Metformin accumulation correlates with organic cation transporter 2 protein expression and predicts mammary tumor regression in vivo

L. Allyson Checkley, Michael C. Rudolph, Elizabeth A. Wellberg, Erin D. Giles, Reema S. Wahdan-Alaswad, Julie A. Houck, Susan M. Edgerton, Ann D. Thor, Pepper Schedin, Steven M. Anderson, Paul S. MacLean

Research output: Contribution to journalArticlepeer-review

27 Scopus citations


Several epidemiologic studies have associated metformin treatment with a reduction in breast cancer incidence in prediabetic and type II diabetic populations. Uncertainty exists regarding which patient populations and/or tumor subtypes will benefit from metformin treatment, and most preclinical in vivo studies have given little attention to the cellular pharmacology of intratumoral metformin uptake. Epidemiologic reports consistently link western-style high fat diets (HFD), which drive overweight and obesity, with increased risk of breast cancer. We used a rat model of HFD-induced overweight and mammary carcinogenesis to define intratumoral factors that confer metformin sensitivity. Mammary tumors were initiated with 1-methyl-1-nitrosourea, and rats were randomized into metformin-treated (2 mg/mL drinking water) or control groups (water only) for 8 weeks. Two-thirds of existing mammary tumors responded to metformin treatment with decreased tumor volumes (P < 0.05), reduced proliferative index (P < 0.01), and activated AMPK (P < 0.05). Highly responsive tumors accumulated 3-fold greater metformin amounts (P < 0.05) that were positively correlated with organic cation transporter-2 (OCT2) protein expression (r = 0.57; P = 0.038). Importantly, intratumoral metformin concentration negatively associated with tumor volume (P = 0.03), and each 10 pmol increase in intratumoral metformin predicted >0.11 cm3 reduction in tumor volume. Metformin treatment also decreased proinflammatory arachidonic acid >1.5-fold in responsive tumors (P = 0.023). Collectively, these preclinical data provide evidence for a direct effect of metformin in vivo and suggest that OCT2 expression may predict metformin uptake and tumor response.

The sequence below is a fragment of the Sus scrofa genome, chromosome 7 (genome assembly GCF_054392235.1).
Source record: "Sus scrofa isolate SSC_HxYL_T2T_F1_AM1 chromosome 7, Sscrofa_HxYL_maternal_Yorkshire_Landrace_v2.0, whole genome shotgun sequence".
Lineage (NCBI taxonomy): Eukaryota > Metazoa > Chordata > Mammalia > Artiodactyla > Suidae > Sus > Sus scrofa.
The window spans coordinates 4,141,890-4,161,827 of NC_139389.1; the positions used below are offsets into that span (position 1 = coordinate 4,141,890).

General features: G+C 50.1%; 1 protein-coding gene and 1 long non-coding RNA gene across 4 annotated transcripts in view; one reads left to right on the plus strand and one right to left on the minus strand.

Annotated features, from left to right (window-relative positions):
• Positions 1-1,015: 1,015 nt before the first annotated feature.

Original languageEnglish (US)
Pages (from-to)198-207
Number of pages10
JournalCancer Prevention Research
Issue number3
StatePublished - Mar 2017

ASJC Scopus subject areas

  • Oncology
  • Cancer Research


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